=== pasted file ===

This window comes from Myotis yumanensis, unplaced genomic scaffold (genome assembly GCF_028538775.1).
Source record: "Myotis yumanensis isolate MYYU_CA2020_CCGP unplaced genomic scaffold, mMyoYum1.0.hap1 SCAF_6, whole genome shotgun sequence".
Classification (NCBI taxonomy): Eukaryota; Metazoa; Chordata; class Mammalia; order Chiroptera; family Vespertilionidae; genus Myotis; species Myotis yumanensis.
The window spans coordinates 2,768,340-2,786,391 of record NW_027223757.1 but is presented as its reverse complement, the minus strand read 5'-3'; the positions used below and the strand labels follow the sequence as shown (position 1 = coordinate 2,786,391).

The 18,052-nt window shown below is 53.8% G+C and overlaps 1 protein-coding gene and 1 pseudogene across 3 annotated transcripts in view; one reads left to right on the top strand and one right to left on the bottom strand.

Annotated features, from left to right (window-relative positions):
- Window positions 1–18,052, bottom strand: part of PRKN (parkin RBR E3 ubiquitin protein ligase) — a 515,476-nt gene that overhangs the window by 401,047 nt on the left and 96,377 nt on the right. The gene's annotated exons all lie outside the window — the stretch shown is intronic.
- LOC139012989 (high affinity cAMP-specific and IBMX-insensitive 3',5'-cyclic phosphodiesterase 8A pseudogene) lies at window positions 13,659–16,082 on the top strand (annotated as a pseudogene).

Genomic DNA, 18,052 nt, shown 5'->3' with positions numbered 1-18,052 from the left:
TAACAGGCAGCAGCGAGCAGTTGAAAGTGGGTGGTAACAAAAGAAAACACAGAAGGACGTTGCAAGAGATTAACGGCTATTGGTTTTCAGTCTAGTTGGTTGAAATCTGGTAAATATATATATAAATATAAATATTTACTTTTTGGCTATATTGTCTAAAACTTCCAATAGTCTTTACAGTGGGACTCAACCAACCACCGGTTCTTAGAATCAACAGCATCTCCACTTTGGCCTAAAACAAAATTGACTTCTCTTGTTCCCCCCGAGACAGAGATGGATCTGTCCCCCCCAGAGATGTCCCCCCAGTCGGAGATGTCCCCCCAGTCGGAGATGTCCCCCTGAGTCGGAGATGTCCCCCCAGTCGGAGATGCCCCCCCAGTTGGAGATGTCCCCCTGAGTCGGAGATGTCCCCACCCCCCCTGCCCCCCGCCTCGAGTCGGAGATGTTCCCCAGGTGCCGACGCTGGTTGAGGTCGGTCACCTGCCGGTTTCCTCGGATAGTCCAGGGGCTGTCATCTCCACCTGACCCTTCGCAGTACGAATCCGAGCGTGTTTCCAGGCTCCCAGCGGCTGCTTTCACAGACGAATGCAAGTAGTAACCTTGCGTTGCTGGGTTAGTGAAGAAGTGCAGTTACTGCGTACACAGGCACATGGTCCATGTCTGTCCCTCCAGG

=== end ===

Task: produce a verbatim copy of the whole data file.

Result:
This window comes from Myotis yumanensis, unplaced genomic scaffold (genome assembly GCF_028538775.1).
Source record: "Myotis yumanensis isolate MYYU_CA2020_CCGP unplaced genomic scaffold, mMyoYum1.0.hap1 SCAF_6, whole genome shotgun sequence".
Classification (NCBI taxonomy): Eukaryota; Metazoa; Chordata; class Mammalia; order Chiroptera; family Vespertilionidae; genus Myotis; species Myotis yumanensis.
The window spans coordinates 2,768,340-2,786,391 of record NW_027223757.1 but is presented as its reverse complement, the minus strand read 5'-3'; the positions used below and the strand labels follow the sequence as shown (position 1 = coordinate 2,786,391).

The 18,052-nt window shown below is 53.8% G+C and overlaps 1 protein-coding gene and 1 pseudogene across 3 annotated transcripts in view; one reads left to right on the top strand and one right to left on the bottom strand.

Annotated features, from left to right (window-relative positions):
- Window positions 1–18,052, bottom strand: part of PRKN (parkin RBR E3 ubiquitin protein ligase) — a 515,476-nt gene that overhangs the window by 401,047 nt on the left and 96,377 nt on the right. The gene's annotated exons all lie outside the window — the stretch shown is intronic.
- LOC139012989 (high affinity cAMP-specific and IBMX-insensitive 3',5'-cyclic phosphodiesterase 8A pseudogene) lies at window positions 13,659–16,082 on the top strand (annotated as a pseudogene).

Genomic DNA, 18,052 nt, shown 5'->3' with positions numbered 1-18,052 from the left:
TAACAGGCAGCAGCGAGCAGTTGAAAGTGGGTGGTAACAAAAGAAAACACAGAAGGACGTTGCAAGAGATTAACGGCTATTGGTTTTCAGTCTAGTTGGTTGAAATCTGGTAAATATATATATAAATATAAATATTTACTTTTTGGCTATATTGTCTAAAACTTCCAATAGTCTTTACAGTGGGACTCAACCAACCACCGGTTCTTAGAATCAACAGCATCTCCACTTTGGCCTAAAACAAAATTGACTTCTCTTGTTCCCCCCGAGACAGAGATGGATCTGTCCCCCCCAGAGATGTCCCCCCAGTCGGAGATGTCCCCCCAGTCGGAGATGTCCCCCTGAGTCGGAGATGTCCCCCCAGTCGGAGATGCCCCCCCAGTTGGAGATGTCCCCCTGAGTCGGAGATGTCCCCACCCCCCCTGCCCCCCGCCTCGAGTCGGAGATGTTCCCCAGGTGCCGACGCTGGTTGAGGTCGGTCACCTGCCGGTTTCCTCGGATAGTCCAGGGGCTGTCATCTCCACCTGACCCTTCGCAGTACGAATCCGAGCGTGTTTCCAGGCTCCCAGCGGCTGCTTTCACAGACGAATGCAAGTAGTAACCTTGCGTTGCTGGGTTAGTGAAGAAGTGCAGTTACTGCGTACACAGGCACATGGTCCATGTCTGTCCCTCCAGG